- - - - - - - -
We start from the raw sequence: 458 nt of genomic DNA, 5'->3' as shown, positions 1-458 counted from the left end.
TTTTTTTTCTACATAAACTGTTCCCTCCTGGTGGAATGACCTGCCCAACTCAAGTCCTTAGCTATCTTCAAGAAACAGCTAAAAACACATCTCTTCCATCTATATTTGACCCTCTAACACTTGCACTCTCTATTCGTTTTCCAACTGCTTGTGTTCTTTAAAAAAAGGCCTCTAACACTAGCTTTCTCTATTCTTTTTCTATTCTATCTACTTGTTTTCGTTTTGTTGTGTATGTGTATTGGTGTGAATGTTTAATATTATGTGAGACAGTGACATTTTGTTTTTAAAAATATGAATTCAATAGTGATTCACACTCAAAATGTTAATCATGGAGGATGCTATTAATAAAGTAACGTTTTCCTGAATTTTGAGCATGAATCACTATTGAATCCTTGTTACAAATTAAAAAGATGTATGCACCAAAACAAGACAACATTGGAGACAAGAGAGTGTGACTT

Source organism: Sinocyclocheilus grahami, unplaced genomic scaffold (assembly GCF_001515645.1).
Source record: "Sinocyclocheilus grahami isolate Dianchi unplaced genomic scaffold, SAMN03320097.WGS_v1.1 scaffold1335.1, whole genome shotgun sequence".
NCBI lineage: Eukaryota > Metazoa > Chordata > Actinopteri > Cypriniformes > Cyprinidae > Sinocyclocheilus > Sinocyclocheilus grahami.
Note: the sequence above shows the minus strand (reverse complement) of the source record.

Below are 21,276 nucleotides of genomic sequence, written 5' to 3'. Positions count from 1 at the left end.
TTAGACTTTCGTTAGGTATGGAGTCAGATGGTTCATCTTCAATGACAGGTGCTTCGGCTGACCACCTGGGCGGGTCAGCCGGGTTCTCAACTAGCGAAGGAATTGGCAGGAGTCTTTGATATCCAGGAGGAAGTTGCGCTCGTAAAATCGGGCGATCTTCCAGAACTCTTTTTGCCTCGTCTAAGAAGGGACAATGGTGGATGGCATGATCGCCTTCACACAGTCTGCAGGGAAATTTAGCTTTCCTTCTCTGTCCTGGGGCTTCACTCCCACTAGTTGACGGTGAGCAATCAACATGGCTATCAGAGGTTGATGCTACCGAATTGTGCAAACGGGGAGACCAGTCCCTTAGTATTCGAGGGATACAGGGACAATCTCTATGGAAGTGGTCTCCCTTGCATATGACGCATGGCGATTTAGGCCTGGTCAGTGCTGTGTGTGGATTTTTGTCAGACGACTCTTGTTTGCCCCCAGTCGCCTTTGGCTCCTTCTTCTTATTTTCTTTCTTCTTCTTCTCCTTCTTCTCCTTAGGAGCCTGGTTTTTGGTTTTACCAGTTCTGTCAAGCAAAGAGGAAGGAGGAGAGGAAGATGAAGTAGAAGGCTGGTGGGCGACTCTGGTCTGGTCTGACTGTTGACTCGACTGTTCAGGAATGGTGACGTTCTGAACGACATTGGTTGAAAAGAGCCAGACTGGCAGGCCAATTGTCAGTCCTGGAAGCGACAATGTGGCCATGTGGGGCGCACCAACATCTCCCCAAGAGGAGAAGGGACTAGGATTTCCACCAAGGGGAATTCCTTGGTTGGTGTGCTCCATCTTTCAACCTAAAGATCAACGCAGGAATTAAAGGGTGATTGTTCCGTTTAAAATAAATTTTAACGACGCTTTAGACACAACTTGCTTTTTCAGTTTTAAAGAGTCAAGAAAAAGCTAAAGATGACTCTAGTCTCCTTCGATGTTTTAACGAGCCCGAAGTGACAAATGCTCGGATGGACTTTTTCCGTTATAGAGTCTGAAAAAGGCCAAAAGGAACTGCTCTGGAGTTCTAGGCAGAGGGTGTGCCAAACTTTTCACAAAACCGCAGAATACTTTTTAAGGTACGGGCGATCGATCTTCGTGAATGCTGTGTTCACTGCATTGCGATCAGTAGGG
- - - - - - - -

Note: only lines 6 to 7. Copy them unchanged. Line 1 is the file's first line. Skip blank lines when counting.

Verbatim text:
Note: the sequence above shows the minus strand (reverse complement) of the source record.

Below are 21,276 nucleotides of genomic sequence, written 5' to 3'. Positions count from 1 at the left end.